NC DACA recipients: We are the hard-working people the U.S. wants as immigrants

Protesters oppose GOP immigration policy

About 50 protesters with the Tuesdays with Tillis Indivisible group called for passage of a 'clean' DACA immigration bill as they marched in Raleigh on Jan. 16, 2018.
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About 50 protesters with the Tuesdays with Tillis Indivisible group called for passage of a 'clean' DACA immigration bill as they marched in Raleigh on Jan. 16, 2018.

The hard-working children of ambitious parents are the very kind of people the United States should want as immigrants, two DACA recipients who grew up in the Triangle area said Tuesday.

Keny Murillo Brizuela, 23, of Creedmoor, and Jessica Garcia Solis, 25, of Wendell, both were brought to the United States by parents who wanted to work, support their children and launch them into better lives than they would have experienced in their native countries. Brizuela was born in Honduras; Solis in Mexico.

Both were temporarily protected under the Deferred Action for Childhood Arrivals program authorized by President Barack Obama in 2012 after Congress failed to pass legislation addressing their status. DACA provided protection in two-year increments for certain undocumented residents and allowed them to get work permits.

Critics said Obama overreached his authority in using an executive order to create the program and argued that only Congress could determine U.S. immigration policy. Opponents say the DACA program, which also protected children brought to the United States on travel visas that their parents then overstayed, rewarded unlawful behavior.

Nationwide, more than 800,000 applicants had received DACA protection before President Donald Trump announced in September that the program would be discontinued and that permits would begin to expire in six months, or March 2018. Depending on when they renewed, some applicants would be able to remain in the United States for two years.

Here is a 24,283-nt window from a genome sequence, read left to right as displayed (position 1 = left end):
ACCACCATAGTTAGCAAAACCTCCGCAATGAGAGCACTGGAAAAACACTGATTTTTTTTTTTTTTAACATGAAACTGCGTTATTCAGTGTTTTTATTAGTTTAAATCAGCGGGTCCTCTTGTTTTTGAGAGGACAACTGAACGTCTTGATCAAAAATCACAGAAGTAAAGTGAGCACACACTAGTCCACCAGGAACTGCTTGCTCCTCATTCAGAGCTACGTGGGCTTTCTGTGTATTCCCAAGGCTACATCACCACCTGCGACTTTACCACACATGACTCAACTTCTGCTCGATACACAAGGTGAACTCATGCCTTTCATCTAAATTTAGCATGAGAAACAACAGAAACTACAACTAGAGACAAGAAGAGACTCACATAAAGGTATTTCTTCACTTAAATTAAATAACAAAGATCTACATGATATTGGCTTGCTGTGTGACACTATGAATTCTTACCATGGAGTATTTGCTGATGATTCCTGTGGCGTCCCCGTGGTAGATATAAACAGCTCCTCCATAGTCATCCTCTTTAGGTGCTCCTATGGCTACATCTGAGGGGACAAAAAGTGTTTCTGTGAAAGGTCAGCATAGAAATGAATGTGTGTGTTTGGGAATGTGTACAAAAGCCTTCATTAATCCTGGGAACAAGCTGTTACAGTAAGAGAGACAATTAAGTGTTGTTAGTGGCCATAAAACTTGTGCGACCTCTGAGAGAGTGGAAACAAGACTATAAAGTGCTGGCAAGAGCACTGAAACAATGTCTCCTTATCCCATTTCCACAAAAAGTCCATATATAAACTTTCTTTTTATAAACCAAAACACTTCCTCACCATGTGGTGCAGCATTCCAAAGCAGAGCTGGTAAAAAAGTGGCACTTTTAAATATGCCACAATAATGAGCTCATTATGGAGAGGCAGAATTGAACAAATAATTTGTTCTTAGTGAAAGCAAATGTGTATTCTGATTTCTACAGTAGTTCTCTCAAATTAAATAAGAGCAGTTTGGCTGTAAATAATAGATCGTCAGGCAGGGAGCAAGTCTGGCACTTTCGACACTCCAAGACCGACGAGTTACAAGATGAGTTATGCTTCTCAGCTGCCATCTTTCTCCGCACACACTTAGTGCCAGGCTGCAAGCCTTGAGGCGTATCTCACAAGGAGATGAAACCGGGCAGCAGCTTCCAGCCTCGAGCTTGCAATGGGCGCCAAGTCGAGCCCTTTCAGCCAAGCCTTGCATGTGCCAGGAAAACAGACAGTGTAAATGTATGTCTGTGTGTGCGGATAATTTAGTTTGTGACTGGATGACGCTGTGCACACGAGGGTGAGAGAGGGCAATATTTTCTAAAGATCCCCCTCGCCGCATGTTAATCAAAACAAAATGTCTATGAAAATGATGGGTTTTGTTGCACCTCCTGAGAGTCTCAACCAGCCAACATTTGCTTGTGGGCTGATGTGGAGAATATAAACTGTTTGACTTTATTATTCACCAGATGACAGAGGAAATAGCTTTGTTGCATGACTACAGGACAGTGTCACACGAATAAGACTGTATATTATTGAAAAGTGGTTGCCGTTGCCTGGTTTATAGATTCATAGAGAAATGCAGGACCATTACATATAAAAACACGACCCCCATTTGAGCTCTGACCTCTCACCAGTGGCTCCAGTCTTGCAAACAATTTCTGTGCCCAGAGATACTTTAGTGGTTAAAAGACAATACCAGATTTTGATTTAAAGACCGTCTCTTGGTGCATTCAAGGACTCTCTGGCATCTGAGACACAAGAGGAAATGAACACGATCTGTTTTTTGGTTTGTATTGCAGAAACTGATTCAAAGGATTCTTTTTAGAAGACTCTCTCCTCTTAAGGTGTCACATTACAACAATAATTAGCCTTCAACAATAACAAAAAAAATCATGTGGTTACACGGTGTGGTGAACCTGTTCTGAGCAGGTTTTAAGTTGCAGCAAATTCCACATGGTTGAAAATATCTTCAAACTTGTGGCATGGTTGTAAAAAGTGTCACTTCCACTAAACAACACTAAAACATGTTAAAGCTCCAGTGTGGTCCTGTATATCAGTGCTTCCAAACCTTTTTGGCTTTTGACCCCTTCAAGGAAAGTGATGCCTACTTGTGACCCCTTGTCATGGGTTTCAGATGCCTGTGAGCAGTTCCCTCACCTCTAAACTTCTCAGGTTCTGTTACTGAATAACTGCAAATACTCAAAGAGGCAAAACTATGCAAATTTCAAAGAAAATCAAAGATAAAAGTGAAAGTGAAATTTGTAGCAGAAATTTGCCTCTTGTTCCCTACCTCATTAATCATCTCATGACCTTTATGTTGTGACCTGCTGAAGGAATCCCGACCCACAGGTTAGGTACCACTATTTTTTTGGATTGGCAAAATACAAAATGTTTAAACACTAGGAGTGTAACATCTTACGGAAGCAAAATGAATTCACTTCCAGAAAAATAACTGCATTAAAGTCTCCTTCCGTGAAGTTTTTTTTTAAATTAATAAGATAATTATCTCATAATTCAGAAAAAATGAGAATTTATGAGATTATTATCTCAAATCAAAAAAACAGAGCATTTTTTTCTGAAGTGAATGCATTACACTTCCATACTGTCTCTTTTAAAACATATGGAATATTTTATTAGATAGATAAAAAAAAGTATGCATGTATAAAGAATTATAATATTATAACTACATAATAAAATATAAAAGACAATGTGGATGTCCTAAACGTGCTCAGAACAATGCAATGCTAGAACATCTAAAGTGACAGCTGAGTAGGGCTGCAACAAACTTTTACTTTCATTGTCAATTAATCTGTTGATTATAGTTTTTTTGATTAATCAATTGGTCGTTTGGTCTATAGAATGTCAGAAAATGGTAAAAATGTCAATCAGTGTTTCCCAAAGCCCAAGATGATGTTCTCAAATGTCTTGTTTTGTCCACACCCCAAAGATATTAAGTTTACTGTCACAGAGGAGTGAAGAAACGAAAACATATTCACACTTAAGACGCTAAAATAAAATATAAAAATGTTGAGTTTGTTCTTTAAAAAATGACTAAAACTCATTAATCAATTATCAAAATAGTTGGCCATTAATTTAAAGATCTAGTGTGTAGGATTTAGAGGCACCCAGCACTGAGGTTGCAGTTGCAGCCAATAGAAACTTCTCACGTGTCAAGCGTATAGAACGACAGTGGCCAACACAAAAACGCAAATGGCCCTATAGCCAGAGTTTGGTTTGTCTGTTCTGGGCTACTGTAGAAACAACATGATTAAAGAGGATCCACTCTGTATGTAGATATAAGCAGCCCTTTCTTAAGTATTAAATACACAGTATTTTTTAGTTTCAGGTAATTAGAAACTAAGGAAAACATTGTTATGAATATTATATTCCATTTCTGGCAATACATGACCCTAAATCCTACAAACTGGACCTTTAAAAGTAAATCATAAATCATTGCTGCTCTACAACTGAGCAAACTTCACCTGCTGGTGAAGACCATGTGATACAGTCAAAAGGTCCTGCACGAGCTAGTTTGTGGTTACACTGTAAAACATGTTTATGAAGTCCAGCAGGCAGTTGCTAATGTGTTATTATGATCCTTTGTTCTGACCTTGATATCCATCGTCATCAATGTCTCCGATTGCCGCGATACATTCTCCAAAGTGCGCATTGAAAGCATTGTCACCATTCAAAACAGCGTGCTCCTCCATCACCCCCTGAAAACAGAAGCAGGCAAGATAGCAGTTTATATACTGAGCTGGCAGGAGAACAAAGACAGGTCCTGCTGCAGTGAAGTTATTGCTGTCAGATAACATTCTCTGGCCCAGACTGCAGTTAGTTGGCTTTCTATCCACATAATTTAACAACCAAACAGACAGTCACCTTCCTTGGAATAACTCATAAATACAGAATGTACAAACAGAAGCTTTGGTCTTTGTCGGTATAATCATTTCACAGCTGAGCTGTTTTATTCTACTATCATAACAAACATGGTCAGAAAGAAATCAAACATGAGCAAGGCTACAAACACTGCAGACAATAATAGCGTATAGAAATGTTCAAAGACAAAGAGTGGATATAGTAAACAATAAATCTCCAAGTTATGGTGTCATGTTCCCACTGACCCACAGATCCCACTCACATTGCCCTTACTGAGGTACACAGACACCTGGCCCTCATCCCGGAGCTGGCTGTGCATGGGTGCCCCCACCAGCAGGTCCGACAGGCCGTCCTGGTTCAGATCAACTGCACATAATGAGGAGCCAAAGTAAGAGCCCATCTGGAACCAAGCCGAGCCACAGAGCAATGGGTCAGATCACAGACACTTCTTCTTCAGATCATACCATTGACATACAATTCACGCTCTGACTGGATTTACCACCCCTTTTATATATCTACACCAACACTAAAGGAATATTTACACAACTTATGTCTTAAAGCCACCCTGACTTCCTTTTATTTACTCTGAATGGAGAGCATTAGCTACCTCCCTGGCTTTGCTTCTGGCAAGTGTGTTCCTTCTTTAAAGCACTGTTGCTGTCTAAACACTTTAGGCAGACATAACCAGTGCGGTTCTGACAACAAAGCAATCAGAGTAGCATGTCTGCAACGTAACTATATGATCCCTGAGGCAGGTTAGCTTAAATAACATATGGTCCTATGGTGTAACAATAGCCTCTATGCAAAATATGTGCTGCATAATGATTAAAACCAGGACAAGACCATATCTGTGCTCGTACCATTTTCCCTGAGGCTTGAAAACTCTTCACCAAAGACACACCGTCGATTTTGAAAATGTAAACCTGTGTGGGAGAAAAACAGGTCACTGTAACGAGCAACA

In the meantime, the president said, Congress needs to work on a permanent solution.

Lawmakers have offered several possibilities but have not reached agreement and have been distracted by claims that Trump suggested during a meeting last week that the United States needed fewer immigrants from Haiti and Africa and more from Norway.

On Saturday, in response to a federal court ruling, the U.S. Citizenship and Immigration Services announced it would resume taking DACA renewal applications. Then on Sunday, Trump said in a tweet that “DACA is probably dead,” which he blamed on Democrats in Congress.

I’m being punished for something I did not do.

Jessica Garcia Solis, 25, of Wendell, brought from Mexico to the U.S. by her parents

The two most prominent immigration bills in the Senate – the DREAM Act, backed by many Democrats, and the SUCCEED Act, sponsored by North Carolina Republican Sen. Thom Tillis – would allow DACA recipients to eventually become citizens. Much of the public debate has been about which border security measures or other immigration-related measures, such as ending chain migration and the diversity lottery visa program, to include in a bill to fix DACA. Chain migration allows immigrants who have become U.S. citizens or green card holders to bring extended family to the country.

House conservatives, however, unveiled a proposal last week that would allow DACA recipients to obtain renewable work permits but would not offer a path to citizenship.

Brizuela and Solis, who visited the News & Observer offices Tuesday with DACA supporters, are among 49,712 North Carolina residents who have had deferred action applications approved. Several religious leaders in the state have said the country has an obligation to give them refuge.

Both Brizuela and Solis graduated from high school and, as they planned for college, found that because they were undocumented, they would be considered international students at state universities and would have to pay out-of-state tuition. Both were able to attend private universities, they said, with the help of scholarships.

Brizuela hopes to become a doctor and work in Durham or in rural North Carolina, he said. Solis said she would like to become an immigration lawyer.

Both said they are the children of fathers who own businesses and pay taxes – parents who went to great expense and considerable risk to bring their children to the United States for opportunities that didn’t exist in their home countries.

It’s what any loving parent would want to do for their children, Brizuela said.

Solis said her parents broke the law by overstaying their visas. “But that’s not my fault,” she said. “I’m being punished for something I did not do.”

Martha Quillin: 919-829-8989, @MarthaQuillin